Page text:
Prototypes let you declare subroutines to take arguments just like many of the built-ins, that is, with certain constraints on the number and types of arguments. We call them “prototypes”, but they work more like automatic templates for the calling context than like what C or Java programmers would think of as prototypes. With these templates, Perl will automatically add implicit backslashes, or calls to scalar, or whatever else it takes to get things to show up in a way that matches the template


sub sum_of_two_squares($$)  {

my ($a, $b) = (shift, shift);

return $a**2 + $b**2;


sum_of_two_squares(1,2);      # No run-time error

sum_of_two_squares(1,2,3);  # ERROR


Declared as Called as
sub mylink ($$) mylink $old, $new
sub myreverse (@) myreverse $a,$b,$c
sub myjoin ($@) myjoin ":",$a,$b,$c
sub mypop (\@) mypop @array
sub mysplice (\@$$@) mysplice @array,@array,0,@pushme


Binary, Octal, and Hexidecimal Numbers in Perl

Perl understands numbers specified in binary (base-2), octal (base-8), and hexadecimal (base-16) notation only when they occur as literals in your programs. See below example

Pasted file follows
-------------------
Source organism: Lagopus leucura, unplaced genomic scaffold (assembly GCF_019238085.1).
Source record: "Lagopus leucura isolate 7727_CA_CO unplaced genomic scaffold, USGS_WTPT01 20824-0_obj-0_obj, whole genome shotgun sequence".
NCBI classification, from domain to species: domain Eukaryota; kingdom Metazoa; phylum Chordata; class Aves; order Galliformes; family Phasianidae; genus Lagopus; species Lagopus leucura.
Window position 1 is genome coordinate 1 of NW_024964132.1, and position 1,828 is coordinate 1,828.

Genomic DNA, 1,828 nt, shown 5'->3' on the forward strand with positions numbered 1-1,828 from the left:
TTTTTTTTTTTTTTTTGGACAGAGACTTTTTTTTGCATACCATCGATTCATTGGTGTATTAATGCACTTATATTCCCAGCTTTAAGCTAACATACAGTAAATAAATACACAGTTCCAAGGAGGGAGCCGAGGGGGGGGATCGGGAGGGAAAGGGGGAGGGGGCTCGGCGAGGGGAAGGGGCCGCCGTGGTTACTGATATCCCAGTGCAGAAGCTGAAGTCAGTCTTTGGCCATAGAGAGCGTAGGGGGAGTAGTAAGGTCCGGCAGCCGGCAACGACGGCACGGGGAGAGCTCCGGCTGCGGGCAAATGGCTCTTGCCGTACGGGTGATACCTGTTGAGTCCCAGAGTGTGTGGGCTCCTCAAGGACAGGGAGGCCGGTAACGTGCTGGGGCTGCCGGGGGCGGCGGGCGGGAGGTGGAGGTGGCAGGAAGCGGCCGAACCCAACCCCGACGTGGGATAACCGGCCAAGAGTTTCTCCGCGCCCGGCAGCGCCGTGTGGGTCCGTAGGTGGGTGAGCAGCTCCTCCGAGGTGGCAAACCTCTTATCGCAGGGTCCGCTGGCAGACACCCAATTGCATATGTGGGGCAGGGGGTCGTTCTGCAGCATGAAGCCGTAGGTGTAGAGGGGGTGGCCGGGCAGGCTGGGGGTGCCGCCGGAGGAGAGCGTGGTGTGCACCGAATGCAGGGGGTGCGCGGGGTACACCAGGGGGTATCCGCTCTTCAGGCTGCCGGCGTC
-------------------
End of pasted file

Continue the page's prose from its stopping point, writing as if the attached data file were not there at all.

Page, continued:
#!/usr/bin/perl -w
use strict;
use warnings;

my $hexadecimal = 0x2e;
my $octal = 057;
my $binary = 0b101110;

print “Hexadecimal: “,$hexadecimal ,”, Octal: “,$octal,” Binary: “,$binary;

#Hexadecimal: 46, Octal: 47 Binary: 46

If they come in as data—such as by reading from files or environment variables, or when supplied as command-line arguments—no automatic conversion takes place.

If you want to convert a string (e.g., “0b10110”, “0x55”, or “0755”) containing a binary, octal, or hexadecimal number to the correct number, use Perl’s hex function if you have a hexadecimal string like “2e” or “0x2e”:

$number = hex($hexadecimal);         # hexadecimal only ("2e" becomes 47)

Use the oct function if you have a hexadecimal string like “0x2e”, an octal string like “057”, or a binary string like “0b101110”:

$number = oct($hexadecimal);         # "0x2e" becomes 46
$number = oct($octal);               # "057" becomes 47 
$number = oct($binary);              # "0b101110" becomes 46

The oct function converts octal numbers with or without the leading “0”; for example, “0350” or “350”. Despite its name, oct does more than convert octal numbers: it also converts hexadecimal (“0x350”) numbers if they have a leading “0x” and binary (“0b101010”) numbers if they have a leading “0b”. The hexfunction converts only hexadecimal numbers, with or without a leading “0x”: “0x255”, “3A”, “ff”, or “deadbeef”. (Letters may be in upper- or lowercase.)

How swap values of two variables

PERL is magical language, I have no doubt about it. See the following simple example to swap the value of two variables